One of my biggest challenges when coming up with story ideas is the perennial ‘give your characters a problem.’ This is something writing advice tells me I must do, yet it seems so difficult and I’m not sure why. Then recently it struck me that I am simply overthinking it.

My characters’ problems are usually encapsulated within the story premise (for a Steampunk Premise generator click here). So for example, a magicless naval captain is hired to fight a massive sea monster on pain of losing his position in a society which only values those with strong magical powers. I sit there thinking, What problems can I give him? Maybe he’s painfully shy. Perhaps he has a broken heart from an early love affair. Maybe he can’t speak French and he needs that skill to enlist the help of the magical emperor Napoleon.

castle in fogBut wait. This character has enough on his plate. He has to defeat a sea monster. That’s his job. His mission. Also he has to hide the fact that in a vicious magicocracy* he must never reveal his mundane status. He might be shy or suffering tragic heartbreak but really those are side issues when a leviathan is heading your way.

It’s the same with writing romance. I set up a heroine with a job she hates and an opportunity to change her life if she only dares fake her way into a castle (which obviously will involve encountering the hero) and then I sit around agonising over if I should make her awkwardly clumsy or fated to repeat her past mistakes… She has plenty going on already! How is she going to fool royalty, how is she going to grasp this new adventure? I don’t need to bolt on ‘delightfully awkward’ to give her a reason to progress through the chapters.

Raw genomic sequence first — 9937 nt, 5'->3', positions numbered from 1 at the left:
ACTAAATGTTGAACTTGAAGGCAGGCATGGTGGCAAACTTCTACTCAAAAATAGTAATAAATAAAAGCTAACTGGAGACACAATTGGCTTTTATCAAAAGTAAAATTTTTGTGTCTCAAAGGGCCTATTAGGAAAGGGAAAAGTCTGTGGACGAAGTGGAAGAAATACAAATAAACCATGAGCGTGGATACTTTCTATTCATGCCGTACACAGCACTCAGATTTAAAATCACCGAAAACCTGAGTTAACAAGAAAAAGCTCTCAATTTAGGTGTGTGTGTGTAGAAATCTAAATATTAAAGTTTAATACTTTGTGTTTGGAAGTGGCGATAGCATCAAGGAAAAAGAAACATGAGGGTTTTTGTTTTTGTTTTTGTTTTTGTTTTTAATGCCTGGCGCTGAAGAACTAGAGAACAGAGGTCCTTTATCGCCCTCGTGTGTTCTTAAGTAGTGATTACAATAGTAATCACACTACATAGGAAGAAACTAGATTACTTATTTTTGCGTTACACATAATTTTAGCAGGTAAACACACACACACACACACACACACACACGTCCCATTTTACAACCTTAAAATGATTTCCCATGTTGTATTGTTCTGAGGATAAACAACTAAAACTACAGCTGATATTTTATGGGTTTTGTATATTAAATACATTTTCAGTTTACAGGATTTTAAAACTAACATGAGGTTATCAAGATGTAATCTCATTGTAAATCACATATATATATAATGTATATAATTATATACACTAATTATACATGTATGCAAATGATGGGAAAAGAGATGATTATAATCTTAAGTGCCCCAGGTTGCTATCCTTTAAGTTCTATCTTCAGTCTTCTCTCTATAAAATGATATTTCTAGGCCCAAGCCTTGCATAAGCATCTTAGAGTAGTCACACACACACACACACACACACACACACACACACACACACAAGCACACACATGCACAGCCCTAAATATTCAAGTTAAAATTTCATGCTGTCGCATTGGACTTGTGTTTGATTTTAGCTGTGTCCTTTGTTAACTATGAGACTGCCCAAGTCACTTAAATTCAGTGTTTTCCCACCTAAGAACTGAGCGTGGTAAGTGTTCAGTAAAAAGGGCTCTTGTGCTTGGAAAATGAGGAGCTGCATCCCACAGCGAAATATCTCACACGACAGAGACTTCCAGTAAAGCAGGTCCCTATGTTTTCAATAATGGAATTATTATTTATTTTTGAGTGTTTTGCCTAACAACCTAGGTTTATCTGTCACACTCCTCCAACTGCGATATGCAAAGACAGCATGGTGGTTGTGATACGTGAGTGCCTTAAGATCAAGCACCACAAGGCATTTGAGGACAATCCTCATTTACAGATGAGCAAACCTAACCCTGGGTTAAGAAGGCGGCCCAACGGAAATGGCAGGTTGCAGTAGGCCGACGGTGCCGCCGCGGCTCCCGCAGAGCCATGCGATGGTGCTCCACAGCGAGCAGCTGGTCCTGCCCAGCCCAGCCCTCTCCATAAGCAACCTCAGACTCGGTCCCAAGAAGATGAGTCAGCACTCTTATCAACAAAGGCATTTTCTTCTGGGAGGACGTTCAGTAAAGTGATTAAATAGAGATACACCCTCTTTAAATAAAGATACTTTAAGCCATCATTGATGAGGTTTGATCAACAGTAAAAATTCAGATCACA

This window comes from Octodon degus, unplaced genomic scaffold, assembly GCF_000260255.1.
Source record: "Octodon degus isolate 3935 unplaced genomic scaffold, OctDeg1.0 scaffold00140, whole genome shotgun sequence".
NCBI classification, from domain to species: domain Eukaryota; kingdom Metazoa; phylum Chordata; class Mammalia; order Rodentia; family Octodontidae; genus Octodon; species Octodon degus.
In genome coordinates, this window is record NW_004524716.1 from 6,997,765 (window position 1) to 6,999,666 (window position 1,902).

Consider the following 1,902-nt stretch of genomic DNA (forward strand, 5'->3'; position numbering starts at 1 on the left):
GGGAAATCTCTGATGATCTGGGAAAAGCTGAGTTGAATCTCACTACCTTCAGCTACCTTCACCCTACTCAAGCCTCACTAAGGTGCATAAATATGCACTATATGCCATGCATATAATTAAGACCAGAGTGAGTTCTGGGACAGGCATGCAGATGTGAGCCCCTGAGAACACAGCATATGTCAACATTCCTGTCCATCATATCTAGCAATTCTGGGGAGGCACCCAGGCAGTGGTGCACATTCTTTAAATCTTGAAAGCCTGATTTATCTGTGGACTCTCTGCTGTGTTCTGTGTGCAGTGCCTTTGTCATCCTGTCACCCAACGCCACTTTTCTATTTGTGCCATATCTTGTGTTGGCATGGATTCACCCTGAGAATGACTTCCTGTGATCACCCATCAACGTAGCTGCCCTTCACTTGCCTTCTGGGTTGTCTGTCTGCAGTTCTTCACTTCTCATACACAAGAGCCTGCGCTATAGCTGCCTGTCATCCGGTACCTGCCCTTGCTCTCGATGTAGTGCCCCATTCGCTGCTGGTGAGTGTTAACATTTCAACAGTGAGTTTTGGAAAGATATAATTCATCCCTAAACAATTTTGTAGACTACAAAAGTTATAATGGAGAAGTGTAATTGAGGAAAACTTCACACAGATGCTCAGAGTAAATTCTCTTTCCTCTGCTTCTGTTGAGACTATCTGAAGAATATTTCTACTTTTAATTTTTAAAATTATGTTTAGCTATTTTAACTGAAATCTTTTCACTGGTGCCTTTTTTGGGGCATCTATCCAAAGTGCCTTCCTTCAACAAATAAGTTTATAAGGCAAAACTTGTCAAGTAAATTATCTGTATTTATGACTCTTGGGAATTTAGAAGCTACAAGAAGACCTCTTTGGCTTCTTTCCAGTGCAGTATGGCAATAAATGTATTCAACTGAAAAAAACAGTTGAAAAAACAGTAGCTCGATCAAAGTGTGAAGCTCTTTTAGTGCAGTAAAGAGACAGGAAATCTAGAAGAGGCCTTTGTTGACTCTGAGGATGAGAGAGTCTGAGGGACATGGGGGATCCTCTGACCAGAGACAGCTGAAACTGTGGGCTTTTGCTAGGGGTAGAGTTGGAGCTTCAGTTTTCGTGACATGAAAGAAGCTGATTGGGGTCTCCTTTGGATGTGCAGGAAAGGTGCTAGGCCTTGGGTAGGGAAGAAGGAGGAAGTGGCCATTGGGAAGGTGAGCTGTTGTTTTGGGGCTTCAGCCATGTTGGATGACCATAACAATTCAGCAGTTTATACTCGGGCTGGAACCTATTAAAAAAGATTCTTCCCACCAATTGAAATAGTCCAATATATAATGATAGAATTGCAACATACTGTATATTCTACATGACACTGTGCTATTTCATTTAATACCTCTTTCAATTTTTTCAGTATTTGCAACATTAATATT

What do you think? Is the obsession – in writing guides – with giving protagonists problems, merely a warning to writers who have not set up much of a premise? Is it a reminder that a completely capable heroine must not encounter her adversary, swiftly defeat them using her immense range of skills and then marry the hero? Is it in fact just to ward off Mary Sues?

Or am I resisting a piece of sterling advice because I have a personal dislike of heroines who are beautiful and competent, perfect in every way BUT WAIT she is human because she has this one freckle she is soooo embarrassed about? Should I give my fake princess crippling social anxiety on top of her other problems? Does the magicless captain need to face his fear of heights?

Maybe these are situations where more is more?

I don’t know. But I do know I’d better start writing.

*Magicocracy. I’m sure there’s a proper word for this but this will do for now. If you know it, please say.